Process & Discrete, Research & Best Practices

What to Know About Predictive Plant Maintenance and Food Processing


Food processing involves ensuring equipment maintenance meets safety standards while keeping up with growth. New approaches like predictive maintenance can evolve your factory maintenance processes along with the changing needs of your business.

If you have anything to do with the food processing industry, you know today’s evolving consumer demands have fueled production faster than ever before. As food manufacturers attempt to meet that demand, standards such as the FDA’s Current Good Manufacturing Practices (cGMP) regulations have made food safety, product quality and food processing plant maintenance into stringent efforts. These aren’t the only food quality maintenance pressures in place. Studies show that equipment age at most food processing plants exceeds 20 years. With aging machinery and strict food safety standards, it’s clear that food processing equipment maintenance is more important than ever—the question is how to embrace it to compete in today’s competitive marketplace.

Preventative maintenance built for today

Unfortunately, many food processing equipment programs fall short of the desired prevention-based approach to food processing maintenance, instead focusing on reacting when equipment fails. And while reactive maintenance has its place in some instances, this run-to-failure strategy is ultimately costly and short-sighted in pursuit of keeping your food processing plant and machinery running efficiently and effectively.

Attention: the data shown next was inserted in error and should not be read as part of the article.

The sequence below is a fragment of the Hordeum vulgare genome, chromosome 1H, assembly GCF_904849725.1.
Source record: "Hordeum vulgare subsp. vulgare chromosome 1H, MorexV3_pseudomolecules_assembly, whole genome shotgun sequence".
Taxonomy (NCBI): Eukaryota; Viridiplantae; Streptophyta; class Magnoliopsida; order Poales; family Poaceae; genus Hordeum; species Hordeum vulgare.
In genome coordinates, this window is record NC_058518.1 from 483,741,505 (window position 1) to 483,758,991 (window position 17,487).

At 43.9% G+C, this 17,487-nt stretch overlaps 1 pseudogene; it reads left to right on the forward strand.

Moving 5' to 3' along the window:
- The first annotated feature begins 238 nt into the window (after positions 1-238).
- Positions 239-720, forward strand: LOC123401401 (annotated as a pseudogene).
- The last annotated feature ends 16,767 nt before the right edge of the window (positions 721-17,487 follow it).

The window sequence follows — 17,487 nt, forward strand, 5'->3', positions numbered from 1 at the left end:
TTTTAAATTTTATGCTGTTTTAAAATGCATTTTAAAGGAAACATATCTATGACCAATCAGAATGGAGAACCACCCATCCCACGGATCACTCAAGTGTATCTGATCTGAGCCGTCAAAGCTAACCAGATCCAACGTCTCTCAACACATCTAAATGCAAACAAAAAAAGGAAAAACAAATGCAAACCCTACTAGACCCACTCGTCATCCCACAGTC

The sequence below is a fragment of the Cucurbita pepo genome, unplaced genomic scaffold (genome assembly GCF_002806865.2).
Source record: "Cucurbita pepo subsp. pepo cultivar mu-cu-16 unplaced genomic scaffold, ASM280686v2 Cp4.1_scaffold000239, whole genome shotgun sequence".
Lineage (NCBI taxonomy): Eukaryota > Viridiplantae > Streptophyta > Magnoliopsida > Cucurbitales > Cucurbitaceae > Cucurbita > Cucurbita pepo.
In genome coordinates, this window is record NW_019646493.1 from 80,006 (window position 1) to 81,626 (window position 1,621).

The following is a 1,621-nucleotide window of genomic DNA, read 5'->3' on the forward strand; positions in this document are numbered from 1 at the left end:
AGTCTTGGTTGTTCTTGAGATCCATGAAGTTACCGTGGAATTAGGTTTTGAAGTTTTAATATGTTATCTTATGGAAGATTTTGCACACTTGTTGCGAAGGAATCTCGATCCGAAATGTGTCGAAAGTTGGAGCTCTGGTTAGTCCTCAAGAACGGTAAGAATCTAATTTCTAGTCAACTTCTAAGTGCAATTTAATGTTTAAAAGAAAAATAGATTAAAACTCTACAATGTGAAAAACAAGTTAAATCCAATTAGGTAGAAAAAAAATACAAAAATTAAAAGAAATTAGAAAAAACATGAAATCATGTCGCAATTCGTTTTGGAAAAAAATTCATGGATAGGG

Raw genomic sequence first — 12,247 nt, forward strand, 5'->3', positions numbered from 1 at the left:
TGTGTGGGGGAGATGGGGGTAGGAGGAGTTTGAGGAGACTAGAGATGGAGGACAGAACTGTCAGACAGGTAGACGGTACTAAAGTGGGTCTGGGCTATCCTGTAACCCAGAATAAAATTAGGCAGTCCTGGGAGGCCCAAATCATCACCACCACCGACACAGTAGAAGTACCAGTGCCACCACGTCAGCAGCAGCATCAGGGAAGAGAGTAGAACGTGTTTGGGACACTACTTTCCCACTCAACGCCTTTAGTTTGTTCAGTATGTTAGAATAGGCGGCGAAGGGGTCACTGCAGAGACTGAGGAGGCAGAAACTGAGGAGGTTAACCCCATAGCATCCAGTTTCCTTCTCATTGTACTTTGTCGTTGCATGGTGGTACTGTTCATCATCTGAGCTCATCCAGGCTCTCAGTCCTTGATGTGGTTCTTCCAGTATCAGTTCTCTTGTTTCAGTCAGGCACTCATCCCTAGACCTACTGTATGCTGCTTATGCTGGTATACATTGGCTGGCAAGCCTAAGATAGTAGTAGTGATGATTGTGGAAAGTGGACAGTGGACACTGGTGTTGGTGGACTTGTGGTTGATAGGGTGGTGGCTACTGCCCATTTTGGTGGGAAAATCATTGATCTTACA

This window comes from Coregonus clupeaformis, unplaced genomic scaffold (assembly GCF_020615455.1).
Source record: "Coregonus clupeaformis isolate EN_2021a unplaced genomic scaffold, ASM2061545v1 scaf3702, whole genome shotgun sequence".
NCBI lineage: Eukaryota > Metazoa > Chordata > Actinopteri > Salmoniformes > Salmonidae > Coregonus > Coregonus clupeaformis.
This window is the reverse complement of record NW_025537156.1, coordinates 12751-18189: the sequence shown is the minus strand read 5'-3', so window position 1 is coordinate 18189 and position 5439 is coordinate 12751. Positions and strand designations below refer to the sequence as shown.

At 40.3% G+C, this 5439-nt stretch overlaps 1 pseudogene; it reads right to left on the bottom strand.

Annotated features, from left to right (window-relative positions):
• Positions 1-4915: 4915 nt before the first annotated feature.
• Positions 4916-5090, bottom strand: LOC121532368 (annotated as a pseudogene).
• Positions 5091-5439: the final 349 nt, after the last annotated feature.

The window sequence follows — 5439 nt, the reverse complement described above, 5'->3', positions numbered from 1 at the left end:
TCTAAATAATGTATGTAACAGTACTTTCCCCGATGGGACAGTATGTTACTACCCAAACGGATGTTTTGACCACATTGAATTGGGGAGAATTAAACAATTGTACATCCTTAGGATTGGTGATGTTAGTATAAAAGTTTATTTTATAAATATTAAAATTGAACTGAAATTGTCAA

Preventative Maintenance (PM), on the other hand, requires inspection, diagnostics, service and parts replacement according to timely and well-planned schedules. This works especially well in food manufacturing, where multiple processing lines are coupled with intermittent packaging/filling lines. As such, natural opportunities arise for effective PM on freed-up lines. There can be some drawbacks, however. For example, your staff may wind up servicing equipment that isn’t worn out or is in idle use. Meanwhile, technicians can become too distracted with preventative efforts to address urgent equipment failures.

Predictive maintenance planning for tomorrow

The latest evolution that improves on the drawbacks of preventative maintenance is Predictive Maintenance (PdM). PdM is a condition-based approach to machine reliability that identifies, measures, and earmarks factory equipment for maintenance before a failure occurs. This is accomplished through a range of innovative diagnostic and sensing technologies including ultrasound detectors, thermography and vibration analysis, among others.

Predictive maintenance is extremely effective at anticipating failures and minimizing downtime—essential in today’s fast-paced and strictly-regulated food processing environment. The digital nature of PdM means problems are addressed in various ways. Bluetooth connectivity, for example, allows technicians to monitor equipment in real-time, in order to head off issues before they impact either production or adherence to food manufacturing standards. Best of all, in addition to the positive impact on food quality and safety, facilities that implement a predictive maintenance program for food processing equipment repair quickly experience other valuable efficiencies—and even better reliability engineering—as a result.

Joining the maintenance revolution

Shifting your food processing equipment maintenance approach to predictive maintenance is not as daunting as it may seem. If you’ve already implemented some kind of preventative maintenance program, many of the same disciplines apply; in fact, if your plant is currently following a PM regimen, combining PM and PdM can often achieve the best results. It’s just a matter of determining the right mix of disciplines for your unique manufacturing situation.

To learn more about how you might begin to adopt a PdM program for food processing plant maintenance at your food processing company, download our whitepaper here or contact us today to speak to one of our factory maintenance consultants.

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